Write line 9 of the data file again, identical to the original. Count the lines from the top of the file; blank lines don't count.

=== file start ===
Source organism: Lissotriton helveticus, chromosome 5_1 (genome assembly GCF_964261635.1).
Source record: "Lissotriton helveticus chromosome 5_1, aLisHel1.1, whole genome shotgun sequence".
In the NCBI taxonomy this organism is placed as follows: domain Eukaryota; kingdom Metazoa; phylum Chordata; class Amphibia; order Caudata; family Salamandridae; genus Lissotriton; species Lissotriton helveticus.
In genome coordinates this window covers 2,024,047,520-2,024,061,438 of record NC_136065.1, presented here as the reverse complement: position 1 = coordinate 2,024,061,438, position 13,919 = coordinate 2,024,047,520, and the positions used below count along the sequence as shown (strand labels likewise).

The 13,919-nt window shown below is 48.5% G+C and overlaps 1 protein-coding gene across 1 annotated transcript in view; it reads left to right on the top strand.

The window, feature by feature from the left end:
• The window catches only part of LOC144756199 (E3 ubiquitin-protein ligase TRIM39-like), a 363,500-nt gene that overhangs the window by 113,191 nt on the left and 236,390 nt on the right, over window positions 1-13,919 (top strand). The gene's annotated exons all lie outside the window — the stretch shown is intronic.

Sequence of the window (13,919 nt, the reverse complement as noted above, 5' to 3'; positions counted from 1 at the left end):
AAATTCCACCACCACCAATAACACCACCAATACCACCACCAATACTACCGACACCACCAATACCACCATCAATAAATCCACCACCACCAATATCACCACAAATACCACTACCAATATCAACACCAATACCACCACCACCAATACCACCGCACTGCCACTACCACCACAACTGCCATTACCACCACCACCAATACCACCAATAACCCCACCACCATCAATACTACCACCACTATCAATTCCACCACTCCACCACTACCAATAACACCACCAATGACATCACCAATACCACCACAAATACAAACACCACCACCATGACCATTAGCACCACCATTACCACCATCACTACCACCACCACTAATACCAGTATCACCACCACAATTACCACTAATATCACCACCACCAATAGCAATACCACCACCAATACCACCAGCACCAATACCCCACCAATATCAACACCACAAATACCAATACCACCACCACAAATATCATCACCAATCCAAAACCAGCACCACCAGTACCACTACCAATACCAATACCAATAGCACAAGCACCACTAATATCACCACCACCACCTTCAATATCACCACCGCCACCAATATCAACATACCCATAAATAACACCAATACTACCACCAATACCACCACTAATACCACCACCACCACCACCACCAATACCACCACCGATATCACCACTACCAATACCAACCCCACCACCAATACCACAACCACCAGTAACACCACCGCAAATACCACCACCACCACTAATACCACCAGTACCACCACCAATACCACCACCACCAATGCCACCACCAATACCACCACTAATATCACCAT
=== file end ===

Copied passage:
AAATTCCACCACCACCAATAACACCACCAATACCACCACCAATACTACCGACACCACCAATACCACCATCAATAAATCCACCACCACCAATATCACCACAAATACCACTACCAATATCAACACCAATACCACCACCACCAATACCACCGCACTGCCACTACCACCACAACTGCCATTACCACCACCACCAATACCACCAATAACCCCACCACCATCAATACTACCACCACTATCAATTCCACCACTCCACCACTACCAATAACACCACCAATGACATCACCAATACCACCACAAATACAAACACCACCACCATGACCATTAGCACCACCATTACCACCATCACTACCACCACCACTAATACCAGTATCACCACCACAATTACCACTAATATCACCACCACCAATAGCAATACCACCACCAATACCACCAGCACCAATACCCCACCAATATCAACACCACAAATACCAATACCACCACCACAAATATCATCACCAATCCAAAACCAGCACCACCAGTACCACTACCAATACCAATACCAATAGCACAAGCACCACTAATATCACCACCACCACCTTCAATATCACCACCGCCACCAATATCAACATACCCATAAATAACACCAATACTACCACCAATACCACCACTAATACCACCACCACCACCACCACCAATACCACCACCGATATCACCACTACCAATACCAACCCCACCACCAATACCACAACCACCAGTAACACCACCGCAAATACCACCACCACCACTAATACCACCAGTACCACCACCAATACCACCACCACCAATGCCACCACCAATACCACCACTAATATCACCAT